Mr. Y. Prabhakara Rao, learned counsel for the appellant was
that the Act of 1951 being a special Act, power of the
appellant-corporation to invoke provisions of Section 29 of the
of 1951 is absolute and cannot be restricted. By inserting the
proviso of Section 529 of the Companies Act by the amending Act
of 1985 legislature has provided that the security of every
secured creditor shall be deemed to be subject to a pan pasfu
charge in favour of the workmen to the extent of the workmen’s
portion therein. and, where a secured creditor; instead of
relinquishing the security and proving thedebt,opts to realise
security- (a) the liquidator shall be entitled to represent the
workmen and enforce such charge;

(b) any amount realised by the liquidator by way
ofe-nforcement of such charge; and (c) so much of the debt due
to such secured creditor as could not be realised by him by
virtue of the foregoing provisions of the proviso or the amount
of the workmen’s portion in the security, whichever is less.
shall rank pan passu with the workmen dues tor the purposes of
section 529A. Section 5^9 A which was also inserted by the
amending Act of 1985 starts with the non obstcalte clause and
provides that in winding up of a Company, ‘workmen’s’ dues and
debts due to secured creditors to the extent of such debts rank
under clause (c) of the proviso to sub-section (1) of Section 529
pari passu with such dues shall be paid in priority with all
other dues. Now the question is whether Section 29 of the Act of
1951 can over ride above provisions of the proviso to sub-section
(1) of Section 529 and Section 529 A of the Companies Act. in
other words whether the Corporation can exercise its rights under
above Section 29 ignoring a pari passu charge of the workmen.

The Act of 1951 is a special Act for grant of financial
assistance tQ industrial concerns with a view to boost up
industrialisation and also recovery of such financial assistance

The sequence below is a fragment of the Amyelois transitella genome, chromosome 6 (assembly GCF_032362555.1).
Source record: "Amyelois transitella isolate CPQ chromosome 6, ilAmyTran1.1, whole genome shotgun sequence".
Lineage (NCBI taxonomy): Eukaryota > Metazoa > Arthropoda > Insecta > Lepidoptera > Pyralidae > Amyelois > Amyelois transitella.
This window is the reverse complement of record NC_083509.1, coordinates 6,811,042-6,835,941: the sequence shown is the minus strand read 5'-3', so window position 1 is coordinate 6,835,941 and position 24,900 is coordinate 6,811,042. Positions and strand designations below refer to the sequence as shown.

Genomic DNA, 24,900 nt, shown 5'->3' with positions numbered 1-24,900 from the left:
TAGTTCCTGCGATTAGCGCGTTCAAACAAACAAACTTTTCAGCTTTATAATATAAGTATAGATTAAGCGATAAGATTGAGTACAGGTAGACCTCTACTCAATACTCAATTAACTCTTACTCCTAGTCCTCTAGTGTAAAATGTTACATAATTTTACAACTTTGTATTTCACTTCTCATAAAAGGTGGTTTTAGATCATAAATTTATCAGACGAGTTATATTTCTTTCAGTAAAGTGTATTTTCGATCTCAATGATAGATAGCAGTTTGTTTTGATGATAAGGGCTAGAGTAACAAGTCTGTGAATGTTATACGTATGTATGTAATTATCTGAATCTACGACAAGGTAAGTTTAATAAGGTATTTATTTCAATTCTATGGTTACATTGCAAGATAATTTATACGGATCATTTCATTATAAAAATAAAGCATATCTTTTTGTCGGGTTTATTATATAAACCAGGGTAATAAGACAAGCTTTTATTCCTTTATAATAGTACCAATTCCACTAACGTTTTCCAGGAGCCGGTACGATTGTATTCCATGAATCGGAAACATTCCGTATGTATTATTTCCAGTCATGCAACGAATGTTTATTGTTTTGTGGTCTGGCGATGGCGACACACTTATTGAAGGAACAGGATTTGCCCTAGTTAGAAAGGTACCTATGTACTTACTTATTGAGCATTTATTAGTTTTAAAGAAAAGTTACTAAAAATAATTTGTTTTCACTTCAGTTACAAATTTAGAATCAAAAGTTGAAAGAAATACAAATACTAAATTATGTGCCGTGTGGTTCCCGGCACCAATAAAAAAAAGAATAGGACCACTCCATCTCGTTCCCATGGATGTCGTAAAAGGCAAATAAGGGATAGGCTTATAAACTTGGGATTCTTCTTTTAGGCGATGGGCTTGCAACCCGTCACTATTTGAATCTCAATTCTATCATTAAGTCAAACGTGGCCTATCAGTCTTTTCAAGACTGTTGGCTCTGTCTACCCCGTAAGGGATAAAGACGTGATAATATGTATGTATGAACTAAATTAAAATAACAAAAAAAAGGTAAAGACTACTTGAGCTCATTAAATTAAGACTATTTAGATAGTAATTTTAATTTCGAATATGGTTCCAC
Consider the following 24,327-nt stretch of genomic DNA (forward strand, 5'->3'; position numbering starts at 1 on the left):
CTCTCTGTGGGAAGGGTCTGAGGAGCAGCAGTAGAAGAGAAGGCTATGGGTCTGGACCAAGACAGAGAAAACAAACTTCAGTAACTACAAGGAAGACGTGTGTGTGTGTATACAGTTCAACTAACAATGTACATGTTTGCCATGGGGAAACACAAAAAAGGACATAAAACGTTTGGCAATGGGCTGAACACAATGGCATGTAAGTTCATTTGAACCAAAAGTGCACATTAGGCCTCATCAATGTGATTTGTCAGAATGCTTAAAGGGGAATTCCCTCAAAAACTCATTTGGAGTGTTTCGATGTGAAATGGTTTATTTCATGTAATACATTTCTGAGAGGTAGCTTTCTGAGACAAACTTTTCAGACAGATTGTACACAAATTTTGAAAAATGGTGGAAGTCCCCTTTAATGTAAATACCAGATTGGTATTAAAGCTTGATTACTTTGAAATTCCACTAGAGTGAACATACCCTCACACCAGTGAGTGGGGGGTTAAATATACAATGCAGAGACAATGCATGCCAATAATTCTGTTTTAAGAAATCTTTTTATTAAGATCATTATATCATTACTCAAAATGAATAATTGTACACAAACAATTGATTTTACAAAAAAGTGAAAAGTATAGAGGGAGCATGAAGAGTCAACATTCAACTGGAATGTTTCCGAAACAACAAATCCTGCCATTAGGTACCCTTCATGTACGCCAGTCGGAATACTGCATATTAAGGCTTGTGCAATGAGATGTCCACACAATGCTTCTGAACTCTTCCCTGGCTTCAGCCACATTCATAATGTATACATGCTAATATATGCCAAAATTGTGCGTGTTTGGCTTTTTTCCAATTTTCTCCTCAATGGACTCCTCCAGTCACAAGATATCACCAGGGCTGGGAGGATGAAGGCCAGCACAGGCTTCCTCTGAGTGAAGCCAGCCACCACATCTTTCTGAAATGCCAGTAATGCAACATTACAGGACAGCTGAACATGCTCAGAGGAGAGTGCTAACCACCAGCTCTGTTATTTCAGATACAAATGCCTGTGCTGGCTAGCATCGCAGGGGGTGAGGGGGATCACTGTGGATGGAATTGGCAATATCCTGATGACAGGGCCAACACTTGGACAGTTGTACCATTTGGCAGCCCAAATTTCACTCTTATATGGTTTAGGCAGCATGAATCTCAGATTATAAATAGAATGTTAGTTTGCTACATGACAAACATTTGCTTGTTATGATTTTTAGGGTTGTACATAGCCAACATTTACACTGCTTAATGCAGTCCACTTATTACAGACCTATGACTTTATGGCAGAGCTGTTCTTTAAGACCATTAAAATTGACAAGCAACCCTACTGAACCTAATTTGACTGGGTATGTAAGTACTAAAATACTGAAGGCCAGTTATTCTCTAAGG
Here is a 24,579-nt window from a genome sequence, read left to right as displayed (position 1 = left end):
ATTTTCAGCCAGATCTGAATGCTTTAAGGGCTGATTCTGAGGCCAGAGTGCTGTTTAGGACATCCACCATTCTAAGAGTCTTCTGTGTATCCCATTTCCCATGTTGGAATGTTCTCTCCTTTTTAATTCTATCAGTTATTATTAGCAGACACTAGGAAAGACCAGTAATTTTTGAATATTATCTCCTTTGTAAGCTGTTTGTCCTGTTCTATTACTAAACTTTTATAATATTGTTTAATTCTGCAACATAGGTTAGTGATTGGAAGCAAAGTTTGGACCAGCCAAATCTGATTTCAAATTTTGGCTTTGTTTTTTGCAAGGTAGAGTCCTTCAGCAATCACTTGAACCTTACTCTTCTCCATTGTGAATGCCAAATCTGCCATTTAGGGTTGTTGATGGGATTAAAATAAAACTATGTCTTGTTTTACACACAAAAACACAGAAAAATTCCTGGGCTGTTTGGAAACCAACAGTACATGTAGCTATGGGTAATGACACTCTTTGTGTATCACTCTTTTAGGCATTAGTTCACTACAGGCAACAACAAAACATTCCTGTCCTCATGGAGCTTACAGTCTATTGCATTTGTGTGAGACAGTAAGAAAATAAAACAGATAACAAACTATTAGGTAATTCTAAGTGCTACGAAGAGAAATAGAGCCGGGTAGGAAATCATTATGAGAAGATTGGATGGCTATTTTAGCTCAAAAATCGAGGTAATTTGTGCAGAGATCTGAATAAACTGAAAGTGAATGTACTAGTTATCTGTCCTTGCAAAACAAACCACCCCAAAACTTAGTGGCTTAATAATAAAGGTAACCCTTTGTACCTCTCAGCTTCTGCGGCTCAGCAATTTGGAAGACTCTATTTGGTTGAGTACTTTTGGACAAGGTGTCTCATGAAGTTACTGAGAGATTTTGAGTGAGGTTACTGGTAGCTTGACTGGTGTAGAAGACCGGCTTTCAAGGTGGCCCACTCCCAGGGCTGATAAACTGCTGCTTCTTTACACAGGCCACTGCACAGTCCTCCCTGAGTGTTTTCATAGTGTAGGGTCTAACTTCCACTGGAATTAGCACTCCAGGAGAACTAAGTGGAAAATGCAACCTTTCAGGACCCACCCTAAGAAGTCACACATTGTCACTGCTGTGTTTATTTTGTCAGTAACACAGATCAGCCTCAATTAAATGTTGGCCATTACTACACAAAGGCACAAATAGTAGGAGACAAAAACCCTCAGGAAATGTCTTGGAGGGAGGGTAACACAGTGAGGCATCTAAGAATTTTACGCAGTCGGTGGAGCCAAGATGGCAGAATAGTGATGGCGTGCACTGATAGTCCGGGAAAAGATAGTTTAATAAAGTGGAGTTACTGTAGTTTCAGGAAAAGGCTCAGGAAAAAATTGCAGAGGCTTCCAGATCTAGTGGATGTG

if it becomes bad and similarly the Companies Act deals with
companies including winding up of such companies. Both Section
29 of Act of 1951 and Section 529 A of the Companies Act have
competing mm obsicmte provisions but the proviso to .
sub-section (1) of 529 and Section 529 A being a subsequent
enactment, the non obstante. clause in Section 529 A prevails
over the non obstante. clause found in Section 29 of the Act of
1951 in view of the settled position of law. We are, therefore,
of the opinion that the above proviso to sub-section (1) of
Section 529 and Section 529 A will control Section 29 of the Act
of 1951. In other words the statutory’ right to sell the
property under Section 29 of the.. Act of 1951 has to be
exercised with the rights ofparipasstt charge to the workmen
created by the proviso to Section 529 of the Companies ,Act.
Under the proviso to sub-section (1) of Section 529, the
liquidator shall be entitled to represent the workmen and force
the above pan passn charge. Therefore, the Company Court was
fully justified in imposing abbove fconditions to enable the
Official Liquidator to discharge bis funnction

-properly under supervision of the Company Court as the new
Section 529 A of the Companies Act confers upon a Company Court a
duty to ensure that the workmen’s dues are paid in priority to
all other debts in accordance with provisions of the above
Section. Tlie legislature has amended the Companies Act in 1985
with a social purpose viz. to protect dues of the workmen. If
conditions are not imposed to protect the right of the workmen
there is every possibility that secured creditor may frustrate
the above pan passu right of the workmen. In the impugned
judgment High Court expressed tlie views as follows; “In our
opinion, therefore, it was not at all necessary for the Financial
Corporation to approach this Court for permission to stay outside
the winding up proceedings. In spite of the same, the Financial
Corporation did venture to make such application in view of the
fact that ‘ pan pasyu charge was created on the assets of the
company for payment of arrears to workmen of the
company………” In view of the above opinion of the High Court
that it was not necessary for Financial Corporation to approach
the Court for permission to stay outeiJe the winding up
proceedings, the learned counsel for appellant has urged that

High-Court-erredd in imposing the above conditions. We are
of the opinion that- above-ebservation of the High Court was
uncalled for as we have stated that power under Section 29 of the
Act of 1951 can be exerci.sed subject to the above provisions of
the Companies Act. For what has been slated above, we hold that
imposition of the above conditions by the High Court ‘was lawful,
The present appeals have no merit and accordingly dismissed.
Cost on the parties.